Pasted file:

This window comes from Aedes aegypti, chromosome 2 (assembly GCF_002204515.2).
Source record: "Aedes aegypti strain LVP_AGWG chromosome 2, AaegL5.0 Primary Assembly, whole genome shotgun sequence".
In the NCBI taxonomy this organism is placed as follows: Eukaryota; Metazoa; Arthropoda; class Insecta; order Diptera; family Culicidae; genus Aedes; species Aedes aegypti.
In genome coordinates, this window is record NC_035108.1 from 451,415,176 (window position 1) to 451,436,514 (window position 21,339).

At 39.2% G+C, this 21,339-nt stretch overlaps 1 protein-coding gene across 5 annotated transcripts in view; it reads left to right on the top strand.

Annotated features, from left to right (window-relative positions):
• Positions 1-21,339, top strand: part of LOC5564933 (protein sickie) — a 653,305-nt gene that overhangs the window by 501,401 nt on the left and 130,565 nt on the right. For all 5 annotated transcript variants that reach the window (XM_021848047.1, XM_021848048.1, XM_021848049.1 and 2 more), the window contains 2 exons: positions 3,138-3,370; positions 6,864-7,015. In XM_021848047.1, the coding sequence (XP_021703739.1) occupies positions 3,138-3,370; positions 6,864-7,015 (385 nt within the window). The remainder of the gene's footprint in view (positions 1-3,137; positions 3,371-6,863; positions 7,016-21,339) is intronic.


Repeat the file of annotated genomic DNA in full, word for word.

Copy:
This window comes from Aedes aegypti, chromosome 2 (assembly GCF_002204515.2).
Source record: "Aedes aegypti strain LVP_AGWG chromosome 2, AaegL5.0 Primary Assembly, whole genome shotgun sequence".
In the NCBI taxonomy this organism is placed as follows: Eukaryota; Metazoa; Arthropoda; class Insecta; order Diptera; family Culicidae; genus Aedes; species Aedes aegypti.
In genome coordinates, this window is record NC_035108.1 from 451,415,176 (window position 1) to 451,436,514 (window position 21,339).

At 39.2% G+C, this 21,339-nt stretch overlaps 1 protein-coding gene across 5 annotated transcripts in view; it reads left to right on the top strand.

Annotated features, from left to right (window-relative positions):
• Positions 1-21,339, top strand: part of LOC5564933 (protein sickie) — a 653,305-nt gene that overhangs the window by 501,401 nt on the left and 130,565 nt on the right. For all 5 annotated transcript variants that reach the window (XM_021848047.1, XM_021848048.1, XM_021848049.1 and 2 more), the window contains 2 exons: positions 3,138-3,370; positions 6,864-7,015. In XM_021848047.1, the coding sequence (XP_021703739.1) occupies positions 3,138-3,370; positions 6,864-7,015 (385 nt within the window). The remainder of the gene's footprint in view (positions 1-3,137; positions 3,371-6,863; positions 7,016-21,339) is intronic.